[Snort-openappid] 4th year student trying to use snort in their project
daniel92374 at gmail.com
Fri Mar 9 13:45:36 EST 2018
Snort is a very powerful tool but it runs on a rule list. you have to tell
Snort what to look for. It doesn't look for anomalies.
Your project sounds like you're trying to combine host level application
whitelisting with a SIEM like Security Onion.
On Fri, Mar 9, 2018, 07:37 Shane Corridon <shane.corridon at mycit.ie> wrote:
> Hi Daniel,
> I really appreciate your feedback. I am in a bit over my head with this
> and its too late to make any drastic changes to my project.
> I think you are right that I should create a script to upload the file to
> an online file checker and if it passes let the user install the content.
> But then after it is installed I could run snort across there network to
> verify nothing has changed after they have installed the software.
> Is there snort rules that would facilitate this? so a rule to scan a users
> pc/network before softwrae is installed and then rescan the network after
> the install has finished and display a result of weather there has been any
> changes or not?
> Thanks so much
> On 9 March 2018 at 12:02, Daniel T <daniel92374 at gmail.com> wrote:
>> I'm not sure you're going to find what you want with snort.
>> Snort is, at its core, a pattern matching software. Meaning you'd have to
>> have rules to look for specific strings inside of the network traffic.
>> This would become difficult if the traffic is going over HTTPS.
>> In answer to your questions:
>> 1. Yes, but it need to be monitored while the download is happening.
>> 2. To my knowledge snort only monitors network traffic. It does not look
>> at file paths. You would need a tool like Yara for that.
>> 3. Snort will look at all network traffic and apply actions to anything
>> that matches a rule in your rule list.
>> 4. Back to point 2. Snort monitors network traffic only (PCAP is the
>> exception to that. You can run snort against a PCAP).
>> You're probably better off looking into using Yara for scanning local
>> files, however this still runs on a rule list, meaning you'd need to know
>> what you want to look for first.
>> Your other option which might be easier is to write a script that takes a
>> hash of every file you download and uploads that hash to something like
>> Virustotal or Filecheck.io. This won't give you automated blocking but it
>> will at least tell you if that file is known malicious or not.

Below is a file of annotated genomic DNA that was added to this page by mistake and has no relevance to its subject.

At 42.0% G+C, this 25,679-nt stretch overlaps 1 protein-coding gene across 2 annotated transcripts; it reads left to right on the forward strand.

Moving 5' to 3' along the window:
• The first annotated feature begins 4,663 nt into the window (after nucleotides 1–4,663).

>> On Fri, Mar 9, 2018, 04:35 Shane Corridon via Snort-openappid <
>> snort-openappid at lists.snort.org> wrote:
>>> Hi All,
>>> I am a 4th year I.T Management student in Cork Institute of Technology.
>>> I am currently working on my Final year project. I am building an automated
>>> open source software analyser and vulnerability detector. I wish to use
>>> snort to analysis open source software that is downloaded from the web by
>>> users. I am unsure how to use snort to analysis software downloads without
>>> installing them on the machine.
>>> The flow of my application is firstly a user downloads any free online
>>> software, this will then be analysed using snort and lastly the download
>>> will either be blocked or marked safe to use.
>>> I need to use snort to examine the software source code and give a
>>> result on whether or not the software is safe for the user to use.
>>> Can you tell me:
>>> 1. Is it possible to use snort to examine software downloads which
>>> have not yet been installed on the machine?
>>> 2. what file paths is snort monitoring for executable software
>>> 3. how does snort know what to analysis. is it looking for the file
>>> extension such as .exe?
>>> 4. If the software downloads need to be installed before snort can
>>> scan them, then can I use a script to move the downloads into the
>>> appropriate paths so snort can analyse the download without it being
>>> Any help is greatly appreciated!
>>> Best Regards
>>> Snort-openappid mailing list
>>> Snort-openappid at lists.snort.org
>>> Please visit http://blog.snort.org to stay current on all the latest
>>> Snort news!
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